Designing the original digital content for a combined 24 LED screens (14 tonnes of 834 individual LED panels) moving, tracking, twisting and flying across the stage is as gargantuan a task as the opera itself. There’s also the lighting, the automations and interactions. “It’s a lot of content, a lot of cues and a lot of integration to get through,” Technical Director, Chris Yates remarks at the OA test build.

Aerialists and Notch processing at the test build at Sydney Coliseum Theatre. Photo by Keith Saunders

CX caught up with some of the creative minds at the Sydney Coliseum Theatre – West HQ, site of the Ring Cycle’s test build. This particular venue was chosen for the test build as it’s one of few venues in the country with a footprint and facilities similar to that of Brisbane’s QPAC theatre.

So, where do you start?

“It really depends on your DNA and your ethos as a designer. It’s like a painter with a blank canvas – you start with one stroke, then another and another…the most difficult part as an artist is knowing when to stop. To know when you’re finished is the hardest part.” Where there’s an opportunity to create something with no rules, no basis for comparison, no limitations (except for maybe budget, Sachwitz half-jokingly points out), an artist is truly in their element.

Knowing what moments to bring out and when is as crucial as understanding the negative space when it comes to vast visual display. “It’s not about what you see, it’s about what you don’t see. That’s very, very important”, advises Sachwitz, “When considering black space, you have to know how to cut the image, where it’s coming from, how big it is, whether it’s going out to full frame and all those things.”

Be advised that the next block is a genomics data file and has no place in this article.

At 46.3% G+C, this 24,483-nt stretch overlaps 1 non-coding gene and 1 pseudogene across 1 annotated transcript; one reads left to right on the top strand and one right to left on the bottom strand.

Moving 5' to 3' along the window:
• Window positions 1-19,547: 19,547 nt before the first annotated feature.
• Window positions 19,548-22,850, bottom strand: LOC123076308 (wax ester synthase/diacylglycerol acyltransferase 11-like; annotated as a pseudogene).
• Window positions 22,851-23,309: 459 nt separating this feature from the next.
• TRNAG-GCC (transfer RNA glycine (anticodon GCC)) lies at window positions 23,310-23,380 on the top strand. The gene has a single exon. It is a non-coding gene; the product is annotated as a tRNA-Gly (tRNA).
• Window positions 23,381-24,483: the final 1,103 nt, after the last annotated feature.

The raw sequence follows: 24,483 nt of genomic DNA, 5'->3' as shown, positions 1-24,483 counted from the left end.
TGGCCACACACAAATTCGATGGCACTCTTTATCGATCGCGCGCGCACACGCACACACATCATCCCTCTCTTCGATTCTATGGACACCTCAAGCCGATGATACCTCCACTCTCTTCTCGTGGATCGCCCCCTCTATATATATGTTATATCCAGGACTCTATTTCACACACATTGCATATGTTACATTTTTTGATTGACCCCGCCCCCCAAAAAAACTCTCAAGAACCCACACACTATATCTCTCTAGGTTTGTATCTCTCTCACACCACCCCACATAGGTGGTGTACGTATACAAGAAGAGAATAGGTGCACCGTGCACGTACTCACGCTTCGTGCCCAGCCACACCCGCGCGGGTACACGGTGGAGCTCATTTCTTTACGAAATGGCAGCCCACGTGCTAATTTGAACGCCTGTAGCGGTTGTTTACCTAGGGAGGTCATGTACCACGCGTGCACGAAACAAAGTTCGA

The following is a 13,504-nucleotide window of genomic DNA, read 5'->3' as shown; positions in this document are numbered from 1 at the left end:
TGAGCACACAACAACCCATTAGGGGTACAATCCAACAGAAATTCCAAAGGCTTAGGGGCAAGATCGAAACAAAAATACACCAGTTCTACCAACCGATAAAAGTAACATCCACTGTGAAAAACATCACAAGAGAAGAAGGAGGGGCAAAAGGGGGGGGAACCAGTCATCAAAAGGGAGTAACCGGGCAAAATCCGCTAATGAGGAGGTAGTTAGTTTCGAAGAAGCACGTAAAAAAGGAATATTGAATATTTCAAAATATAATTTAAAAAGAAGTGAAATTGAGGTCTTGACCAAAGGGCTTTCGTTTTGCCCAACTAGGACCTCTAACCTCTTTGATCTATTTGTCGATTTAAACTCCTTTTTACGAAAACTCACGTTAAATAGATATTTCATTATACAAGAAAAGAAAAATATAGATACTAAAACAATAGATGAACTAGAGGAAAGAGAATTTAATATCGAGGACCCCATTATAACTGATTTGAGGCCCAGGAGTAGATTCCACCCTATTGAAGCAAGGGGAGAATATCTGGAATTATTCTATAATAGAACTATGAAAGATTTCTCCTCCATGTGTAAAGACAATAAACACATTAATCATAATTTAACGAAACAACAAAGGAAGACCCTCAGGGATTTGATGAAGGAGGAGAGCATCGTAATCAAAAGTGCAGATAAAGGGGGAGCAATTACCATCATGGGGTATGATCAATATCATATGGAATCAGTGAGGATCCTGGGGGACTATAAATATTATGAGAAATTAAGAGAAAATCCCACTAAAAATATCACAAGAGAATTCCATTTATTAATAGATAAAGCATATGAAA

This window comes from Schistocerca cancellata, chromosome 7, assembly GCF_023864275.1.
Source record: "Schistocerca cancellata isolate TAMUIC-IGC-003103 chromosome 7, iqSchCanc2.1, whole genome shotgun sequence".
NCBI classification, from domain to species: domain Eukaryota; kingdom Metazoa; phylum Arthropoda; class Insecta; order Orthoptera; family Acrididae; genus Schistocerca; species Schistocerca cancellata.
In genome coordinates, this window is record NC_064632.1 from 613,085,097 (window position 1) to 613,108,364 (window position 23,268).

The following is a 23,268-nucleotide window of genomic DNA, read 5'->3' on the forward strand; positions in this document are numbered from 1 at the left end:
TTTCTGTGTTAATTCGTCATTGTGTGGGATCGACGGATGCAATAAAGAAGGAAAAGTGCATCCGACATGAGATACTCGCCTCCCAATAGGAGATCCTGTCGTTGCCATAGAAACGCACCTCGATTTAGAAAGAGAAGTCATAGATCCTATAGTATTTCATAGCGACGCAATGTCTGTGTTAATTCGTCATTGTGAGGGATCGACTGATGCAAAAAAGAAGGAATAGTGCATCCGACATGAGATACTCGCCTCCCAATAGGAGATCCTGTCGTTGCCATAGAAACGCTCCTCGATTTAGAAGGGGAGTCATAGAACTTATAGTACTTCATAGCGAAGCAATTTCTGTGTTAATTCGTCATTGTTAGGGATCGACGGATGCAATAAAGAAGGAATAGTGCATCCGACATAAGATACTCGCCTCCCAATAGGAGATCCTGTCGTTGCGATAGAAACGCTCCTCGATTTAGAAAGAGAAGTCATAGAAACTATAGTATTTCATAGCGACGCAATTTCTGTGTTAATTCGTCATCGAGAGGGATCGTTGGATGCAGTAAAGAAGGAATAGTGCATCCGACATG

Ride of the Valkyries on the Pheonix at the test build. Photo by Keith Saunders

Head of Lighting, Jason Morphett shares his approach: “It’s more manageable to treat this as four shows, but you have to be aware of the overarching principles that cover all four shows of the production. Then you can dial down to the specific needs and systems for each of the four shows, keeping in mind what is ‘global’ and what is ‘specific’. The global forms, the outlines, and the specifics form the details.”

Jason Morphett

Tools of the trade

Keeping across the right tools and the best piece of software for every application and how it will interact with the equipment is about as big a challenge as the content design and creation itself. The technology available in 2020, when the project first grew legs, is not immune to the ever-evolving tech landscape, which continued to open up more options. Negotiating two cancellations across three years due to the COVID pandemic was not only posing a threat to the viability of the project, but the production was continuing to evolve along the way.

When staging in 2023 finally became a reality for the Ring Cycle, real-time 3D creation tools originally implemented in gaming were now available for other digital design applications, versions of critical design programs received significant upgrades. For example, text-to-image diffusion models, Midjourney and Stable Diffusion, are employed by the digital design team – and it wasn’t until June 2023 that Midjourney gained the ability to zoom out images. Subtle, yet useful changes which can now be utilised.

Aerialists and Notch processing at the test build at Sydney Coliseum Theatre. Photo by Keith Saunders